- The victim then starts running some functional tests on new functionality until reminded that this is not regression testing.
- The victim finally, grudgingly finds some simple test cases and starts to run them each week for an hour or two.
- Running the same simple tests for a couple of hours results in very few defects since what is being tested is usually the unimportant stuff or the stable stuff that nobody is breaking.
- So the victim concludes that they are spending a lot of time for very little return and then finds other more important work to do.
- The team return to step 1.
But rather than the “cycle of pain approach” I think it might be better to use scenario testing as a way to do regression testing.
The main reason is that this is the first approach anyone taught me and it worked. So I never really learned any other approaches. Not the best reason I guess, but a good enough one for me.
But the process I learned process involves more than just writing some test cases and running them. So it seems like more work, but in fact it is not. I hope to show that the approach I learned is actually quicker, more effective and more fun than either the “cycle of pain”.
The whole approach consists of four steps:
- Understanding the context. Regression testing involves testing whether you have broken the functionality that was already there. So it stands to reason that you will test better if you understand what is already there, if and why it matters and who uses or cares about it.
- Don’t panic. This can be done easily. You can read the project mandate (or project charter) and you can talk to people.
- In addition you can use some simple techniques to improve your understanding. I would suggest these as a pretty good starter pack
- Scripting. You can do effective regression testing using only exploratory testing. But if you are doing the same tests repeatedly then it is probably worth writing down what you are going to do to save time when you are doing it.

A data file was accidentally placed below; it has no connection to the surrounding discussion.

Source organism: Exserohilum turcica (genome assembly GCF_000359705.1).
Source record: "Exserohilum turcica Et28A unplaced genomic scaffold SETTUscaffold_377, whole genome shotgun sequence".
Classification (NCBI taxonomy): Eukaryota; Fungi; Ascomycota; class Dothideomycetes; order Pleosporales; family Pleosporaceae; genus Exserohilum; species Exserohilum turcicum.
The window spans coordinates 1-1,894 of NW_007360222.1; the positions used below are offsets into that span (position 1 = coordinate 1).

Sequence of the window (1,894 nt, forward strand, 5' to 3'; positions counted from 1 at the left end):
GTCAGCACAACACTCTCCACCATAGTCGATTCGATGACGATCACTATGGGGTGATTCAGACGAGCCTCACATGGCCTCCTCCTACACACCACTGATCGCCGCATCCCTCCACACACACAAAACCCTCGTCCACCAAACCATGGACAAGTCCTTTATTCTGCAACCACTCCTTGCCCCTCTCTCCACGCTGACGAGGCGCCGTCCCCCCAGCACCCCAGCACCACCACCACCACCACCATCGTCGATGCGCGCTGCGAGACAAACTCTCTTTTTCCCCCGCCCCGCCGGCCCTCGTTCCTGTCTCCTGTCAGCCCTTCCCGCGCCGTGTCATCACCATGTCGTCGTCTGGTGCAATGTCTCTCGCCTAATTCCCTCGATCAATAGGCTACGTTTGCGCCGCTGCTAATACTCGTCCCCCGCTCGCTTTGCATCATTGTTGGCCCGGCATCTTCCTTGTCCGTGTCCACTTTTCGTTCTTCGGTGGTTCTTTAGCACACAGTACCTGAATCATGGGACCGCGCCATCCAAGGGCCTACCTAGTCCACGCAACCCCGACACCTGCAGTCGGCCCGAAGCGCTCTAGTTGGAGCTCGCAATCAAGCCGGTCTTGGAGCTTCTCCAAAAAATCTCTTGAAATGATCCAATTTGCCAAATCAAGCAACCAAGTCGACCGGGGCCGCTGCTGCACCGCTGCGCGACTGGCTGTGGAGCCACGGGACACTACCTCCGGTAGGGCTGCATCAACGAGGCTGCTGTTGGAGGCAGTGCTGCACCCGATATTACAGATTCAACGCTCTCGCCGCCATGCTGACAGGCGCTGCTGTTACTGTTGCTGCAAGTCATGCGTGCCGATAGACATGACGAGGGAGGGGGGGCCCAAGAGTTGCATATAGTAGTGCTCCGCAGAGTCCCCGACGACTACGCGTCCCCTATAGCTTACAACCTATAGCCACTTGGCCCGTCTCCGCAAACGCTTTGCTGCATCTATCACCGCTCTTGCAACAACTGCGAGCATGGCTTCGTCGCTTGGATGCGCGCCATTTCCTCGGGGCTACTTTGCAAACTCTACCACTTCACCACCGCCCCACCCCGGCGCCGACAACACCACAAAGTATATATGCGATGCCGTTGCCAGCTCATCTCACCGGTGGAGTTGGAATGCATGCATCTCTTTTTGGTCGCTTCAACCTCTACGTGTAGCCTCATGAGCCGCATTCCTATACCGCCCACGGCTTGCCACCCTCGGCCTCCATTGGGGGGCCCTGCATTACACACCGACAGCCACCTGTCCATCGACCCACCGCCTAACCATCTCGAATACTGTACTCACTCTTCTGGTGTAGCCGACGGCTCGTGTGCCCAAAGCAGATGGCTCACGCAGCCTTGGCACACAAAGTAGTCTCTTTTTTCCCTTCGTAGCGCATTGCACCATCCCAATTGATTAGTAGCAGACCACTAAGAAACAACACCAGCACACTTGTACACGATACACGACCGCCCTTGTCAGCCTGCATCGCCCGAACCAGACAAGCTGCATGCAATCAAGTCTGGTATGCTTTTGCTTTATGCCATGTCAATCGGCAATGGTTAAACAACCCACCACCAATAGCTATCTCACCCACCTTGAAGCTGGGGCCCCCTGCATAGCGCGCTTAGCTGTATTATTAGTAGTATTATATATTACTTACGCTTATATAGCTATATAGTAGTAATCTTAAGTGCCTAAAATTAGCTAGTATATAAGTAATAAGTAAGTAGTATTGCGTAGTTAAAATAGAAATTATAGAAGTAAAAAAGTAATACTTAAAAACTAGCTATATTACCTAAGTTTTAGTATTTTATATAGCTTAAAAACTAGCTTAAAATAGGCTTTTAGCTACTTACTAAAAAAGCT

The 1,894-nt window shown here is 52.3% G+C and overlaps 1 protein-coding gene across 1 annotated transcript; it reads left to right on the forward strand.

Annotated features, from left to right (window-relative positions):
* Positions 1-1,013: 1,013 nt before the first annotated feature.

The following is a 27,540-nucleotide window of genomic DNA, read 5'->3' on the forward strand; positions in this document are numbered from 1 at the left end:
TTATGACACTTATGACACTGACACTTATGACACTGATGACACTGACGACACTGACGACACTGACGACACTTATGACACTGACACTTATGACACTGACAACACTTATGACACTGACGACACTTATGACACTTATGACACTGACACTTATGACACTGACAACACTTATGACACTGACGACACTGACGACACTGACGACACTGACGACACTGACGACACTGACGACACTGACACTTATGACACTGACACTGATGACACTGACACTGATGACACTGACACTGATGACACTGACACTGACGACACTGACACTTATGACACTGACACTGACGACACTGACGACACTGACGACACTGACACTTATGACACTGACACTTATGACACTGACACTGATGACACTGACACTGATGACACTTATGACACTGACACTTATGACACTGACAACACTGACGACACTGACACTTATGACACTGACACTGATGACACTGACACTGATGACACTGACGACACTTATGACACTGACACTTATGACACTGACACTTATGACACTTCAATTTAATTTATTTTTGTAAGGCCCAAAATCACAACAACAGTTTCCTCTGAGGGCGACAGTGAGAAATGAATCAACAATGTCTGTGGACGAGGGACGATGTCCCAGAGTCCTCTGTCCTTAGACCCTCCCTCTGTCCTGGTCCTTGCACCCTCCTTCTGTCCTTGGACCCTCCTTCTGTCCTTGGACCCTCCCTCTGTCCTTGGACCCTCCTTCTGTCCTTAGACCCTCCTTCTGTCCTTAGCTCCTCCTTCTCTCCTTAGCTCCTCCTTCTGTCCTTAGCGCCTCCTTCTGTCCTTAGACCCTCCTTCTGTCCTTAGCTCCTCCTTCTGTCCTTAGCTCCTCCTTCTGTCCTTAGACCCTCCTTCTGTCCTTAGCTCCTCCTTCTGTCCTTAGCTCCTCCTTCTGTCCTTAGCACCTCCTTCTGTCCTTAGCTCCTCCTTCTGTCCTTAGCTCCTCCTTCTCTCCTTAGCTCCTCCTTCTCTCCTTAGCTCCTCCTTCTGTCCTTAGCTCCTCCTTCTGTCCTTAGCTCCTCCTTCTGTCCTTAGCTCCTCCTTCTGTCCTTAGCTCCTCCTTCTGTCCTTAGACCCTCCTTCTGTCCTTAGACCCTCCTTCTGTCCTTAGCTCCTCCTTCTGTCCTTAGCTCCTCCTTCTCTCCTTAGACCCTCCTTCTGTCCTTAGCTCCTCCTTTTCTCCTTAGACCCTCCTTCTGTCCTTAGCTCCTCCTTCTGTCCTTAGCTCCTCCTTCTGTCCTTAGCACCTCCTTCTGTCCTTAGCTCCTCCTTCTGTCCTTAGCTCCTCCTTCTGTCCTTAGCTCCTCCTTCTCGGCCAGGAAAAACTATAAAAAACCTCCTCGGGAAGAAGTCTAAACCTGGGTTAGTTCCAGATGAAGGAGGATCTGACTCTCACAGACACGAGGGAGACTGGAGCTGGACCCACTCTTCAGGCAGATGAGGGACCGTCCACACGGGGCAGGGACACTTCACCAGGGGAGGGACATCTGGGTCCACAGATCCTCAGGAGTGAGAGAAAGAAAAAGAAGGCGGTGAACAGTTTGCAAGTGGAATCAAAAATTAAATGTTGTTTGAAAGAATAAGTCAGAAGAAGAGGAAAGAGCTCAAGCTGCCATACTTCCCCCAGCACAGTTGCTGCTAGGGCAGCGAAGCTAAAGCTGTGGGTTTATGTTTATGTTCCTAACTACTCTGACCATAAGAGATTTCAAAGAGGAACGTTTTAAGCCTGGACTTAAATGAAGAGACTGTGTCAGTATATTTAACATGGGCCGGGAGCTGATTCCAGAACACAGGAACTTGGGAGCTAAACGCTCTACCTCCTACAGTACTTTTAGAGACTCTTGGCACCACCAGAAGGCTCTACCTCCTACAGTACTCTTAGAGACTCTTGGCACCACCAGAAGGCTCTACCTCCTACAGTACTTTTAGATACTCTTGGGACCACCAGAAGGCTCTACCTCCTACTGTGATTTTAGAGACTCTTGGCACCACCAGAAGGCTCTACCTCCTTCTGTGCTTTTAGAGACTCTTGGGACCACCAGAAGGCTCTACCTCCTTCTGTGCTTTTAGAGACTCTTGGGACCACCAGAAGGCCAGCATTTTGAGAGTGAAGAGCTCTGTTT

- Don’t panic. Some people think you need to build an entire library of scripts before you start testing. But you can start with a few basic ideas and then build on them each week as you go. I will publish a guide to creating both slack and good scenario tests soon.
- Making a map. You can run a lot of manual tests, but if all the tests are covering the same thing then you will be wasting a lot of time re-testing what you have already tested. You will also be consistently not testing the same things every week, which seems a little dumb.
- Don’t panic. Your first go at this can be a simple list of the 3 or 4 scenarios you are testing to start with. But as time goes on you will find it more and more beneficial to have some kind of map linking your scenarios to the things you should be testing.
- Running some tests. Of course the point of the other 3 steps is to help you run some tests, so this step is pretty obvious.
- Don’t panic. You can run some tests this week and some next week. As you go you will update your scenarios and your map so that you get more and more effective at testing in less and less time.
- As you are running your tests though, you will learn more about the system and you will find that the context in which you are testing is changing. So go back to step one.
I guess the choice is up to you and the team. The traditional approach (the cycle of pain) has been used for years by many experienced teams, so it is tried and tested. On the other hand, the creative testing cycle I have described here sounds a little radical and may not be as widely used. But I have found the creative cycle to be less painful, more interesting and more effective for me.